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Neri Per Caso

Angoli Diversi (2008)

5.0

October 8, 2008

Tuning / Blend 5.0
Energy / Intensity 5.0
Innovation / Creativity 4.3
Soloists 4.0
Sound / Production 5.0
Repeat Listenability 4.3
Tracks
1 7000 caffè 4.7
2 Bella d'estate 5.0
3 What a fool believes 4.3
4 Senza fine 5.0
5 Prima di andare via 5.0
6 Via 5.0
7 Piccola katy 4.3
8 Il pescatore di asterischi 5.0
9 Balla balla ballerino 5.0
10 Ci vuole un fisico bestiale 5.0
11 Un grande salto 4.7

Recorded 2007 – 2008
Total time: 34:56, 11 songs


Tuning / Blend 5
Energy / Intensity 5
Innovation / Creativity 5
Soloists 5
Sound / Production 5
Repeat Listenability 5
Tracks
1 7000 caffè 5
2 Bella d'estate 5
3 What a fool believes 5
4 Senza fine 5
5 Prima di andare via 5
6 Via 5
7 Piccola katy 5
8 Il pescatore di asterischi 5
9 Balla balla ballerino 5
10 Ci vuole un fisico bestiale 5
11 Un grande salto 5

Neri Per Caso's new record is a great collection of music aided by a refreshing rare quality: it's not hung up on a cappella.

Angoli Diversi is clearly a vocal record, replete with "doo"s, "ah"s and handclaps. Yet the group never seems to stall there, like so many contemporary a cappella records, where the medium seems to muffle the musicality. Instead, we get a catchy and well-considered mix of chanson, pop and doowop nouveau, sung well and just about guaranteed to go over.

7000 caffè gets the album off to a terrific start. Warm and melodic, the song also dispenses with purism and takes advantage of a real guitar for a de rigeur instrumental break. Later songs keep the acoustic vibe going. I particularly liked the ballady Senza fine, which strolls along like a rainy summer European afternoon.

Risk-taking only turns up at the end of the album. The closer, Un grande salto, falls into the cheeseball a cappella trap, for all its technical panache. Its predeccesor, Ci vuole un fisico bestiale, has a neat Ladysmith Black Mambazo-esque hook, but loses my interest during a medley-style left turn about three quarters of the way through.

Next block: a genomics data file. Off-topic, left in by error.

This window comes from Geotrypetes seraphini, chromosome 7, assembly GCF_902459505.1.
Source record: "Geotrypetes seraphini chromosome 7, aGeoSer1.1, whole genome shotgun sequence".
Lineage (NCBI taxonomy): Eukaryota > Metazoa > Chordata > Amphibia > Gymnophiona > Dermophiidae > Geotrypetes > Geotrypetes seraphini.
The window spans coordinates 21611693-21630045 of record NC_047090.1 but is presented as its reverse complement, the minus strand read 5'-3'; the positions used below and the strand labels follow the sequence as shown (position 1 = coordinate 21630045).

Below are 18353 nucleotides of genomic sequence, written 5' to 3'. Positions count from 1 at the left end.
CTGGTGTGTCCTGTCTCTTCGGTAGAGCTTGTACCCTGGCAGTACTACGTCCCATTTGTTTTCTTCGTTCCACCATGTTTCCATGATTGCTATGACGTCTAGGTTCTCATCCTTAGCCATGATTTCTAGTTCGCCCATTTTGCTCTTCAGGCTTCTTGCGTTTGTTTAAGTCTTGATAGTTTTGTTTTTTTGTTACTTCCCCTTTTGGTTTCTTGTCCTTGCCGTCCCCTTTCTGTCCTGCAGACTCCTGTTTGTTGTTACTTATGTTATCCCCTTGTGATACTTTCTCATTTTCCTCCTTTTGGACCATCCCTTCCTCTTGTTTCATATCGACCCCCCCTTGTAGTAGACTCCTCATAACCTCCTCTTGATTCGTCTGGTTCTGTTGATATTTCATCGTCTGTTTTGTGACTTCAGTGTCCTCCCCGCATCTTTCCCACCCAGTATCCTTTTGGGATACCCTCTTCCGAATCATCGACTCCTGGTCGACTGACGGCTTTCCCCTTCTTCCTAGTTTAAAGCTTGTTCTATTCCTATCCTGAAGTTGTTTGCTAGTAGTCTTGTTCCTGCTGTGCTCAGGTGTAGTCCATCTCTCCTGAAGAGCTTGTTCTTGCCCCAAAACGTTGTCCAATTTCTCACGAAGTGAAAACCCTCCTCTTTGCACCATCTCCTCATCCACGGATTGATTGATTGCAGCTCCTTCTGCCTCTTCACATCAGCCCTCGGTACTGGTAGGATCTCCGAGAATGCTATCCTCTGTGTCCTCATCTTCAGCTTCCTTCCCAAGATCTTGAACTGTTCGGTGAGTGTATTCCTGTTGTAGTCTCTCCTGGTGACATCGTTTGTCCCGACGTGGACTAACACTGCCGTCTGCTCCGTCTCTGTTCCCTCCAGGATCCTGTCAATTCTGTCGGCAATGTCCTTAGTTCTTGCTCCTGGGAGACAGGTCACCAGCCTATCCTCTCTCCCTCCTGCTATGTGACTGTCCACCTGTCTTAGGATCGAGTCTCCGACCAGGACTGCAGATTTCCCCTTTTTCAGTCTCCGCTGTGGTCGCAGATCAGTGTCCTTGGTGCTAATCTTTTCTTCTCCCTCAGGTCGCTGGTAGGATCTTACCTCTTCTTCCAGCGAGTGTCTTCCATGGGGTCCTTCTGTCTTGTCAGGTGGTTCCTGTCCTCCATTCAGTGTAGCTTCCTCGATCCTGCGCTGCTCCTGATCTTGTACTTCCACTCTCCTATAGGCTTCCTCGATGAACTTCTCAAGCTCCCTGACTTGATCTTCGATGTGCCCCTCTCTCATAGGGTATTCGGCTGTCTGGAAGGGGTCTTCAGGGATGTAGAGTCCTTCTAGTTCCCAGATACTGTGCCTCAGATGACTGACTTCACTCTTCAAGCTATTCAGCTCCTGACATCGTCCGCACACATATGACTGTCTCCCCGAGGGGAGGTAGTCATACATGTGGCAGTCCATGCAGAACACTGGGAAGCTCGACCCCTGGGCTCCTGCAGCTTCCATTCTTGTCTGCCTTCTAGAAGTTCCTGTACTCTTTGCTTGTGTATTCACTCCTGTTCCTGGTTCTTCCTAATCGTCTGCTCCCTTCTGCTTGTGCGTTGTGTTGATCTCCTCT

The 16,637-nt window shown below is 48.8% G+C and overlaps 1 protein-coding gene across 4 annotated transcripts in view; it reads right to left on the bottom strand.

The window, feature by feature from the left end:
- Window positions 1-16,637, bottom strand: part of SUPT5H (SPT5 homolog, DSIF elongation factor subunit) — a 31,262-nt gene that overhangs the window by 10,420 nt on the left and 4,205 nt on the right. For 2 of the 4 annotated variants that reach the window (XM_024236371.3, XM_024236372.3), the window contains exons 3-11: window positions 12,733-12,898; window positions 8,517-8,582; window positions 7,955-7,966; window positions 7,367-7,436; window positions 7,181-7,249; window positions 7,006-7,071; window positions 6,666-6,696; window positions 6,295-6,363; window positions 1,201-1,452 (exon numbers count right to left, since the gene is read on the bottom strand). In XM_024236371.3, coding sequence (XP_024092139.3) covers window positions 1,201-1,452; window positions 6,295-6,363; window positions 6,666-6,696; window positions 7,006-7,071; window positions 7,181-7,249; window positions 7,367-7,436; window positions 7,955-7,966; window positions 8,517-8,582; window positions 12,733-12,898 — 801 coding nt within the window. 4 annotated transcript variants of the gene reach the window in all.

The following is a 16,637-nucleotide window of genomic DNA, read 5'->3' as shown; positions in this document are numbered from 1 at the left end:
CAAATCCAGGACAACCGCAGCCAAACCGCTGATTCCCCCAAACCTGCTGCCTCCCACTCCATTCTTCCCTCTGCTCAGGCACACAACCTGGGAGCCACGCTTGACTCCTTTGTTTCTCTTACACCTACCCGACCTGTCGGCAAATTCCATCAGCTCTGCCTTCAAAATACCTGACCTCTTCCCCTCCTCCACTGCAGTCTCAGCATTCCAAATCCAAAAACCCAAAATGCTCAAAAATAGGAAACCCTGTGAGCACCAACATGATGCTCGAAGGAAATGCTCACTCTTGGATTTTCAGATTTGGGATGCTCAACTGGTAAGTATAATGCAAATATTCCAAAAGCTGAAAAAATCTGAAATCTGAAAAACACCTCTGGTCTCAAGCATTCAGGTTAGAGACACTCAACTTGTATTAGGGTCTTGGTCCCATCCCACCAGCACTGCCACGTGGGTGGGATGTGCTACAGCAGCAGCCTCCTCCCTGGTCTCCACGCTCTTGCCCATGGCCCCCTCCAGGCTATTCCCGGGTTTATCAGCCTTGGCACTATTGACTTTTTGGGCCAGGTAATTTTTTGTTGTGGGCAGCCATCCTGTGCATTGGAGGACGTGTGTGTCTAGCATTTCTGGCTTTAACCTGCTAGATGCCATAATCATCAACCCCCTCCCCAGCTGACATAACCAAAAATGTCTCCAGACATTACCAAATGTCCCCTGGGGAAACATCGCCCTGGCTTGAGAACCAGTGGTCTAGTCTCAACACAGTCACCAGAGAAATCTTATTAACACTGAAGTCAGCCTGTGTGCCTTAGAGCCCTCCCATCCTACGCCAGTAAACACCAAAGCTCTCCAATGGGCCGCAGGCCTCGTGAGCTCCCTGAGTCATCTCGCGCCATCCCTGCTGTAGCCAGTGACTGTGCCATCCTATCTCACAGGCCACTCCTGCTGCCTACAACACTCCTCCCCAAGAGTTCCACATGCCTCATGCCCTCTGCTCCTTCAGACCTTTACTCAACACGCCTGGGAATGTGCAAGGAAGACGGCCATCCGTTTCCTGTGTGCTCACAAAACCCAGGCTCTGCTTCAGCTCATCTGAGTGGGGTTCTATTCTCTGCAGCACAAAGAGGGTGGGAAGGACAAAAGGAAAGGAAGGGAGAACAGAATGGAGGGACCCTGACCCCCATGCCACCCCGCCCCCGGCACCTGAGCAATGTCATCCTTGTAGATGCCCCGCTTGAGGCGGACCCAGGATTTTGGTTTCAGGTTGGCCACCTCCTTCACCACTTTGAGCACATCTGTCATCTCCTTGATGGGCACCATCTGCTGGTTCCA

I've heard that Neri Per Caso has enjoyed a lot of cross-over success in Italy, like the mainstream listeners don't care that they're "just" an a cappella group. The appeal of this album makes it easy to see that kind of success.


Tuning / Blend 5
Energy / Intensity 5
Innovation / Creativity 4
Soloists 4
Sound / Production 5
Repeat Listenability 4
Tracks
1 7000 caffè 4
2 Bella d'estate 5
3 What a fool believes 4
4 Senza fine 5
5 Prima di andare via 5
6 Via 5
7 Piccola katy 4
8 Il pescatore di asterischi 5
9 Balla balla ballerino 5
10 Ci vuole un fisico bestiale 5
11 Un grande salto 4

Well, I guess you have to add Italy to the list of European countries where, unbeknownst to me until RARB came along, there is at least one terrific, professional a cappella group turning out some fantastic music.

"Neri Per Caso" translates into "Black by Chance" which refers to the group's early wardrobe choice and their matter-of-fact answer to the question of why they wore it. There's nothing matter-of-fact about their talent, however, and if they don't quite have the polish, versatility and consistency of the very, very best groups in the world, they certainly have flashes of brilliance which call to mind the "heavy hitters" of international a cappella such as baSix, The Real Group, or The King's Singers. Tuning and blend are superb throughout. For the most part, harmonies and grooves go seamlessly and effectively from straightforward to jazzy to funky. There's an unmistakable energy brought to all of the music which makes it, perhaps above all else, unceasingly infectious.